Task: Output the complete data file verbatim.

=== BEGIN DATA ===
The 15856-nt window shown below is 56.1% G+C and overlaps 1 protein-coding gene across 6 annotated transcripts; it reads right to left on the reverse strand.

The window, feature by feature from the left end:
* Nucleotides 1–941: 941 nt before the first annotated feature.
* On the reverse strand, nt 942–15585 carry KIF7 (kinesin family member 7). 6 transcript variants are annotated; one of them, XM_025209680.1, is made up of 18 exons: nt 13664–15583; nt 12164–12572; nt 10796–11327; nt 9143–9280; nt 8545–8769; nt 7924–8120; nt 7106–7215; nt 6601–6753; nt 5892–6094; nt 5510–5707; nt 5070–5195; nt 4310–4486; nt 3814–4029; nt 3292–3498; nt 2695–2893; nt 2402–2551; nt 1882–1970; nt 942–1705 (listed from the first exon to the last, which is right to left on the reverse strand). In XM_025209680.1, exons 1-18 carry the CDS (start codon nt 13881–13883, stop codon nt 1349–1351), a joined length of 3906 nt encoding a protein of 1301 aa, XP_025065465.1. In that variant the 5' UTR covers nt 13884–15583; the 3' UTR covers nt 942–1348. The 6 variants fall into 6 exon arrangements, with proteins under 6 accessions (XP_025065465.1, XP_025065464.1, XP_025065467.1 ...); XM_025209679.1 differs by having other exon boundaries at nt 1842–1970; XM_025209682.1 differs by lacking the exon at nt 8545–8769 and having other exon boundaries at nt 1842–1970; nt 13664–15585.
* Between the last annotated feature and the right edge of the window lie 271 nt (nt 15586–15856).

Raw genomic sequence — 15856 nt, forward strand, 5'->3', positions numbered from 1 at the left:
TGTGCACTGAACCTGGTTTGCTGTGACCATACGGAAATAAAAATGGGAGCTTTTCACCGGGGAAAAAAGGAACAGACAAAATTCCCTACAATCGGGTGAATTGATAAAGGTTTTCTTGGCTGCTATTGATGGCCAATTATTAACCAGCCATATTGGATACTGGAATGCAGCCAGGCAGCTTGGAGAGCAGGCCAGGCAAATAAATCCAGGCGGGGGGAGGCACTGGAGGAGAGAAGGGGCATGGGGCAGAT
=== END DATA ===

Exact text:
The 15856-nt window shown below is 56.1% G+C and overlaps 1 protein-coding gene across 6 annotated transcripts; it reads right to left on the reverse strand.

The window, feature by feature from the left end:
* Nucleotides 1–941: 941 nt before the first annotated feature.
* On the reverse strand, nt 942–15585 carry KIF7 (kinesin family member 7). 6 transcript variants are annotated; one of them, XM_025209680.1, is made up of 18 exons: nt 13664–15583; nt 12164–12572; nt 10796–11327; nt 9143–9280; nt 8545–8769; nt 7924–8120; nt 7106–7215; nt 6601–6753; nt 5892–6094; nt 5510–5707; nt 5070–5195; nt 4310–4486; nt 3814–4029; nt 3292–3498; nt 2695–2893; nt 2402–2551; nt 1882–1970; nt 942–1705 (listed from the first exon to the last, which is right to left on the reverse strand). In XM_025209680.1, exons 1-18 carry the CDS (start codon nt 13881–13883, stop codon nt 1349–1351), a joined length of 3906 nt encoding a protein of 1301 aa, XP_025065465.1. In that variant the 5' UTR covers nt 13884–15583; the 3' UTR covers nt 942–1348. The 6 variants fall into 6 exon arrangements, with proteins under 6 accessions (XP_025065465.1, XP_025065464.1, XP_025065467.1 ...); XM_025209679.1 differs by having other exon boundaries at nt 1842–1970; XM_025209682.1 differs by lacking the exon at nt 8545–8769 and having other exon boundaries at nt 1842–1970; nt 13664–15585.
* Between the last annotated feature and the right edge of the window lie 271 nt (nt 15586–15856).

Raw genomic sequence — 15856 nt, forward strand, 5'->3', positions numbered from 1 at the left:
TGTGCACTGAACCTGGTTTGCTGTGACCATACGGAAATAAAAATGGGAGCTTTTCACCGGGGAAAAAAGGAACAGACAAAATTCCCTACAATCGGGTGAATTGATAAAGGTTTTCTTGGCTGCTATTGATGGCCAATTATTAACCAGCCATATTGGATACTGGAATGCAGCCAGGCAGCTTGGAGAGCAGGCCAGGCAAATAAATCCAGGCGGGGGGAGGCACTGGAGGAGAGAAGGGGCATGGGGCAGAT